Henry surely knows better than most that the government has never funded or adequately regulated this “stuff”. As Treasury’s most senior bureaucrat for 10 years, he had unique insights into environmental budgets. A passionate conservationist, Henry was heavily criticised for taking leave from Treasury during the global financial crisis to care for endangered northern hairy-nosed wombats that required around-the-clock monitoring by volunteers in a national park. Arguably, proper regulation, management and funding from state and federal governments would have meant Henry never had to leave his post. Henry also has firsthand experience of the role that robust regulation and public spending played in Australia’s relatively successful navigation of the global downturn.

While there is something distasteful about a trading dashboard for koala habitat, the argument against the marketisation of nature isn’t ideological – it’s that the economic conditions for a “nature market” simply aren’t there. The ideological ones are the proponents who continue to evangelise despite years of empirical failure.

Markets work when there are many well-informed buyers and sellers of a standardised product, power is evenly distributed, and fraud is easily detected. Speaking to The Saturday Paper, Quiggin explains: “Where the good being traded is poorly defined and hard to measure … markets are unlikely to perform well.”

There is not only an inherent contradiction in creating a low-risk, tradeable commodity out of something as complex, diverse and unpredictable as “nature” – conditions for fraud are also high. “The incentive for participants is to find low-cost options which fit the rules of the market, but may not deliver the intended good. Such an outcome is highly likely to emerge from a market for biodiversity,” Quiggin adds.

Government-created markets aren’t even as efficient and cost-effective as we are led to believe. They are unwieldy, with high material and transaction costs in the form of regulatory and bureaucratic infrastructure, oversight, and payments to private providers. When things go wrong, the government is inevitably forced to intervene. The Victorian government is re-introducing a public electricity provider with the State Electricity Commission in recognition that “privatisation has failed”, according to Premier Daniel Andrews.

There are more efficient and cost-effective environmental policy alternatives to complicated and elaborate market mechanisms such as a Green Wall Street. Not as flashy, but less risky and with a higher chance of success when credibly implemented.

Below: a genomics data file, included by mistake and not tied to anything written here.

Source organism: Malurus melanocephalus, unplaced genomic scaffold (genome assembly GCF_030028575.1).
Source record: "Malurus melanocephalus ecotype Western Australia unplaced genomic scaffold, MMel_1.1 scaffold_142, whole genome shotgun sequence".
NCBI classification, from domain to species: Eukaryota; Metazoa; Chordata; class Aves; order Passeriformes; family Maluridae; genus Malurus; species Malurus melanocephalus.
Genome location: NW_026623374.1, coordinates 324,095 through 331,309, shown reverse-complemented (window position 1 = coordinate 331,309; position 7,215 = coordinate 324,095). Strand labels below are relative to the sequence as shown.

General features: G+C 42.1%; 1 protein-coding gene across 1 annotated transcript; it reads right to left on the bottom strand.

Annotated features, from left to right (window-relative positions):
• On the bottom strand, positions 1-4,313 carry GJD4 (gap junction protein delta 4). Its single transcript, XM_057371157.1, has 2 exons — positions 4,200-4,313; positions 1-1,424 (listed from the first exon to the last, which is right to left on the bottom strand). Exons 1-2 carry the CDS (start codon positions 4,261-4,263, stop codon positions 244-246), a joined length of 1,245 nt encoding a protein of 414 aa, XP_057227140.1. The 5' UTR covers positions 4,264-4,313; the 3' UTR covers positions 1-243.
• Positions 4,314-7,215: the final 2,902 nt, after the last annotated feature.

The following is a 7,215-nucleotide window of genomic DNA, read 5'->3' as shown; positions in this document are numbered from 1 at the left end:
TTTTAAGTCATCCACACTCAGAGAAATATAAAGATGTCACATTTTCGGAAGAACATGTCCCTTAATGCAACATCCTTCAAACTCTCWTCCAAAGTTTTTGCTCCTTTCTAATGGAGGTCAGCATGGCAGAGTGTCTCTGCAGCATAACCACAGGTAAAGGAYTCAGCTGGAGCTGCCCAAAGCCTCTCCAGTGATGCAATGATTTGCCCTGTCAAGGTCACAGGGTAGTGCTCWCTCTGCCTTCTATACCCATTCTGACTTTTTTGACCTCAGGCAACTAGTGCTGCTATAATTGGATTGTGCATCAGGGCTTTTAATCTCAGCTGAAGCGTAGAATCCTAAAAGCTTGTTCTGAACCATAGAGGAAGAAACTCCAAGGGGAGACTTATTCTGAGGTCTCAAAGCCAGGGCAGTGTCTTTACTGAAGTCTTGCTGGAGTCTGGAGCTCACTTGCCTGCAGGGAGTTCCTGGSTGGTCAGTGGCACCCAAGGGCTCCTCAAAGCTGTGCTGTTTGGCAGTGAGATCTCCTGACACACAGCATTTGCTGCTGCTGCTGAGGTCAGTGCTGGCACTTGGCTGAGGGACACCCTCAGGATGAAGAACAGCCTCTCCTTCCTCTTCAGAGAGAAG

Long-time campaigner and former Environment minister Peter Garrett has unique experience balancing pragmatism and effective environmental outcomes. While public policy in general isn’t always easy to implement, he tells The Saturday Paper, “There are things that just tend to make more sense than others ... policy alignment, robust regulation and not subsidising industries doing the damage are all simple but powerful measures.”

Economist and philosopher Adam Smith said, “As soon as the land of any country has all become private property, the landlords, like all other men, love to reap where they never sowed, and demand a rent even for its natural produce.”

Grants, education, monitoring programs and direct incentives could be delivered to communities to manage their properties without lining the pockets of the “landlords” – brokers, project developers and other financial interests.

In delivering the State of the Environment address in July, Minister Plibersek condemned the Coalition government for making “nice promises”, but rarely bothering to deliver them. Under Labor, it seems the biggest risk to Australia’s environment is that it will keep its promise – of leaving the protection of our most fragile ecosystems to the private sector.

This article was first published in the print edition of The Saturday Paper on December 10, 2022 as "Koala bear market".